On-call maintenance is no fun for the technicians and the front office, so property managers can help themselves by following three tips to ease late-night service requests:
- Be respectful so technicians know they are valued even though they may be pulled away from dinner or a night out to handle a request
- Educate residents about best practices to prevent service issues to begin with
- Troubleshoot calls to find a solution before calling the technician
Doggone Express Education sessions
At an Express Education sessions in the exhibit hall, a game of “Fair Housing Jeopardy” quickly went to the dogs. Attendees burned through the Animals category before tackling accessibility, criminal history and other Fair Housing Act topics, an indication that service animals remain a hot topic in the industry.
A big problem, says attorney Terry Kitay, is the rise in online companies that provide unofficial documentation to customers who want to sidestep Fair Housing laws so their pets can be classified as service animals and live at no-pet properties.
“It’s a big hot topic these days,” she said. “The biggest problem apartments continue to have is instances where residents are claiming their pets are emotional support animals. The real problem is there are people with disabilities who really need those animals because of those disabilities, and they need to be permitted to have the animal accommodation under the Fair Housing Act.”
In a follow-up session, attorneys from Kimball, Tirey & St. John, LLP, offered a refresher course on service/assistance animal protocol as it relates to the Americans With Disabilities and Fair Housing acts.
One interesting note: Trained miniature horses, which are recognized by ADA with dogs as an approved public accommodations service animal, could become more popular because they have advantages over canines.
Attorney Shawn Bankston noted that the benefits of miniature horses include similar training time as with a dog, easier house-breaking, fewer allergens to humans and longer lifespan.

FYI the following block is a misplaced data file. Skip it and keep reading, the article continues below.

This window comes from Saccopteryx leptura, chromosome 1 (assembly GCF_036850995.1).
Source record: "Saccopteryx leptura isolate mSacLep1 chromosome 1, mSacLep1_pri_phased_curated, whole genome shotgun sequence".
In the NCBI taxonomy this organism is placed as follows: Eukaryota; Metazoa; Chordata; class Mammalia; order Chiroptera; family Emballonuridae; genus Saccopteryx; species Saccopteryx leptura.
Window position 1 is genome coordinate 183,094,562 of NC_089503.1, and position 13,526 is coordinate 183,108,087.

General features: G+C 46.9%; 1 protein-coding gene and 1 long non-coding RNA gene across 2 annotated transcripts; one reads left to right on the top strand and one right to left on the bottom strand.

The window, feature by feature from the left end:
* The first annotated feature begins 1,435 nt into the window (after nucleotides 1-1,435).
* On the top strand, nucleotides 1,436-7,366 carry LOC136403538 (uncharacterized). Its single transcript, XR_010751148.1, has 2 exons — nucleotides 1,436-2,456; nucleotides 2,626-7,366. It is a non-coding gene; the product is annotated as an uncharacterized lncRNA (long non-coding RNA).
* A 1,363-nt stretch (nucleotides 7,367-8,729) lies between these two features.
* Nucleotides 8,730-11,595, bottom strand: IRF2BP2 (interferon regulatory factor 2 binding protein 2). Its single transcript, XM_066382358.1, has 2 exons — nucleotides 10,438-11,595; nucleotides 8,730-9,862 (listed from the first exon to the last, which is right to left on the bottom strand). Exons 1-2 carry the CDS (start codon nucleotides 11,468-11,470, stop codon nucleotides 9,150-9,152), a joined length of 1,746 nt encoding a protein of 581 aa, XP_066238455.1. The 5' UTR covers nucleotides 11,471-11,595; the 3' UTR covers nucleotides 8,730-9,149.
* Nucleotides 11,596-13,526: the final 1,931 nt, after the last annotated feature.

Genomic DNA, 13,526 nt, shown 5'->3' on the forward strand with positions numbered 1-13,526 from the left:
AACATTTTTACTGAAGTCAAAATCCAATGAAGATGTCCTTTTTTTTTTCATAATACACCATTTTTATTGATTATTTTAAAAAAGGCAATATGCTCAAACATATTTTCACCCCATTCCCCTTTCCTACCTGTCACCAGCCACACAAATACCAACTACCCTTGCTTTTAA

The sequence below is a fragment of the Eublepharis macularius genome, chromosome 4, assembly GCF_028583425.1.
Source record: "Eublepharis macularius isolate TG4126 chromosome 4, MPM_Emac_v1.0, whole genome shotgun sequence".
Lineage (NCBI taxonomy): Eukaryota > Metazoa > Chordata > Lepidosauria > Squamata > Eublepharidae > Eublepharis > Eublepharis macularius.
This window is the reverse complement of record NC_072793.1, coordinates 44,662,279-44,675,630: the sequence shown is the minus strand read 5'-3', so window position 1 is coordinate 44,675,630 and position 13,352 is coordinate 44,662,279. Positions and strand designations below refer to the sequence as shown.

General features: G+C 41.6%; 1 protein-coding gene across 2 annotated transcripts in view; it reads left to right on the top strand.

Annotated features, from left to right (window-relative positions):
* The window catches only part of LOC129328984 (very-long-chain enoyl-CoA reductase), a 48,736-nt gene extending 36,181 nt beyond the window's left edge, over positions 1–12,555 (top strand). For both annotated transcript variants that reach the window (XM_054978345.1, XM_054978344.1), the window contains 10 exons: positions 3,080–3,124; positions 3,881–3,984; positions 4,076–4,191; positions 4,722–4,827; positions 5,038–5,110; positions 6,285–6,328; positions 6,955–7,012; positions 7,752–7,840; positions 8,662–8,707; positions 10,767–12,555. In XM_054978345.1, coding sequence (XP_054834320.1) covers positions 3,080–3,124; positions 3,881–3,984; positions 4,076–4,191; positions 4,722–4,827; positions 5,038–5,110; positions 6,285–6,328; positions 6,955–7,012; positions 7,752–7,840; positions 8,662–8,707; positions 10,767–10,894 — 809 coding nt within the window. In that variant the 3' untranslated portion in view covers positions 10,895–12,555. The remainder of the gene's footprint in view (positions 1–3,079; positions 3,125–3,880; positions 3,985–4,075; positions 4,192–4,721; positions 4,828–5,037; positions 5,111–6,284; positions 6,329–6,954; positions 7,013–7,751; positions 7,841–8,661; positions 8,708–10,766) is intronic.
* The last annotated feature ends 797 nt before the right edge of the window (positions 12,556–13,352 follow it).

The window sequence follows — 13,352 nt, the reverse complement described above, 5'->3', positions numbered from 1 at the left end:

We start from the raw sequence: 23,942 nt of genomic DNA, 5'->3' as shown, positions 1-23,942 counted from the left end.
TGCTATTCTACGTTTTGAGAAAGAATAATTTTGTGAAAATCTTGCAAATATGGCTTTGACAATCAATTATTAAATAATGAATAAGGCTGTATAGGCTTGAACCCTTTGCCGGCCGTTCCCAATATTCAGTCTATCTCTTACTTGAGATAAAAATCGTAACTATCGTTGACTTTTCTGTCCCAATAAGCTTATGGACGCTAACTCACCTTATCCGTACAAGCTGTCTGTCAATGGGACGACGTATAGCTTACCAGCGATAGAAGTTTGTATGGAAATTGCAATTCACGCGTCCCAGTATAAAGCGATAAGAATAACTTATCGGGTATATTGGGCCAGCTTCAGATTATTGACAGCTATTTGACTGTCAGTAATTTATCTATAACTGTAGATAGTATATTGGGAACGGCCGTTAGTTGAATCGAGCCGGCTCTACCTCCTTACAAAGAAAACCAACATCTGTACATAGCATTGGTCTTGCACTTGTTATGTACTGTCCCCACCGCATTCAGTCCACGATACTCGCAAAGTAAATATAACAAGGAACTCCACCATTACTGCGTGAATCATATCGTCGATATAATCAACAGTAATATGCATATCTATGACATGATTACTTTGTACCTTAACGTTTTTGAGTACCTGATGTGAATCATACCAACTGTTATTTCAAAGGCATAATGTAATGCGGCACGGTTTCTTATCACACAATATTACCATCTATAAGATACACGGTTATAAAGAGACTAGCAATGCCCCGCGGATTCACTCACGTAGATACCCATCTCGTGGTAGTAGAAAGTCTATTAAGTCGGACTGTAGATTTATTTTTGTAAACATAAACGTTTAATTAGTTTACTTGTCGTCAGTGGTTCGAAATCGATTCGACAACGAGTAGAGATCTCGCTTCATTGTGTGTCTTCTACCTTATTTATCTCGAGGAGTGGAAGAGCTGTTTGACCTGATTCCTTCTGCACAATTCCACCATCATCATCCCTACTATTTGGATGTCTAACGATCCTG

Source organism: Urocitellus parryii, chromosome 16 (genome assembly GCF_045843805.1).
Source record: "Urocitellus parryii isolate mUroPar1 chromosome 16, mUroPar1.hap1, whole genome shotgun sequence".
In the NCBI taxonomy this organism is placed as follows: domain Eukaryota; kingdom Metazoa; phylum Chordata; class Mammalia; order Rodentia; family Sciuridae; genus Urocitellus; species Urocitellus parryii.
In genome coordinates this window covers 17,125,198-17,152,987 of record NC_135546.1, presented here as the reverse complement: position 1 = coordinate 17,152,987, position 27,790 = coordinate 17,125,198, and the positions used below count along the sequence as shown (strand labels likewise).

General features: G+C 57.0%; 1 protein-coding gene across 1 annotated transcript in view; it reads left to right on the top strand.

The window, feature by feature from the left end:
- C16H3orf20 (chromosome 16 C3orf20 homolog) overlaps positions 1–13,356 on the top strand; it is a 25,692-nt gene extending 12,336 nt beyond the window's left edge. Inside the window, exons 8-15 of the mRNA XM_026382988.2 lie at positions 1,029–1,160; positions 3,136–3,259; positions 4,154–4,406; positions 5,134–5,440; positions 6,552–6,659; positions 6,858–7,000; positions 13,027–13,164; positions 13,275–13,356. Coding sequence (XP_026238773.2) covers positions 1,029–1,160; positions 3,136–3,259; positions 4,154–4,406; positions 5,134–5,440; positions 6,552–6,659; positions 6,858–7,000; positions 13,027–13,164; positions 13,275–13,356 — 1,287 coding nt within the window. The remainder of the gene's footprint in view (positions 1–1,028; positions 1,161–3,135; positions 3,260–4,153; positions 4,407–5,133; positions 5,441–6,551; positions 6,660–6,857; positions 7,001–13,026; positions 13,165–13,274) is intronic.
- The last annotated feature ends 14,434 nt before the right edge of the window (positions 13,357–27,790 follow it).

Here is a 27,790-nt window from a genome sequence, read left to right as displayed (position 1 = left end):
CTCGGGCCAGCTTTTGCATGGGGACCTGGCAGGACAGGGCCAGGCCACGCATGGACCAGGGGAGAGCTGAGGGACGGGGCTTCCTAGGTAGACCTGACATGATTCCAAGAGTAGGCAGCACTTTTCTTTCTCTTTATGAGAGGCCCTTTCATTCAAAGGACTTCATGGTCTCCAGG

Gen Z is here and Boomers are coming in waves
Gen Z has arrived and it’s a very different generation than the Millennials, says Kate Good, who is Senior Vice President of Development and Operations at Huntington Residential in Houston.
“It’s the most diverse generation and they demand inclusive identity,” she said.
She said the generation believes in contributing to the greater good of things, which is an opportunity for apartment marketers to engage.
“They are looking to participate with you,” Good said. “This can be part of your marketing, what are you doing to contribute to the world.”
Meanwhile, a wave of 55-plus renters is coming, says Alexandra Jackiw of Hayes Gibson Property Services, and the industry needs to be ready. Downsizing Boomers entering multifamily is nothing new, but she anticipates more are on the way and want to live in a mixed-aged environment. “And I don’t know if we as an industry are ready for that,” she said.
The impending Boomer wave was one of six hot topics reported by NAA at the conference.
In the market for a New York City apartment?
Apartmentalize wasn’t without inspirational – and humorous – moments.
Mindy Kaling led the opening general session by sharing her rise from a comedic film festival in New York that earned her a spot as a comedy writer, and eventual star, on NBC’s “The Office.” She emphasized the importance of a good education and hard work that has led to an extensive film and television career.
While she didn’t have a specific message geared toward multifamily, she did note that early in her career she and two roommates looked for a place in New York City to live. Their search began in the trendy SoHo in Lower Manhattan, where they quickly realized their meager salaries combined wouldn’t go far.
So, they settled for a railroad apartment in Windsor Terrace in Brooklyn. Cramped, yet cozy, the renter experience was something that Kaling has always treasured, albeit short-lived as soon after an NBC executive discovered her at the film festival.
“The Office” took her to the glitz of Los Angeles, but starting out was hardly glamorous. As a comedy writer, she logged long hours every day just to keep her job. Her transition to becoming an actress wasn’t easy, she said, and mandated just as much work.
Now an accomplished actress, comedian, writer, producer and director, Kaling doesn’t mind sharing that she could afford something in New York City with a little more pizzazz. She often travels to the Big Apple for film work and hinted that she’d consider buying an apartment there.
“So if any of you know anybody who can help me …,” she quipped.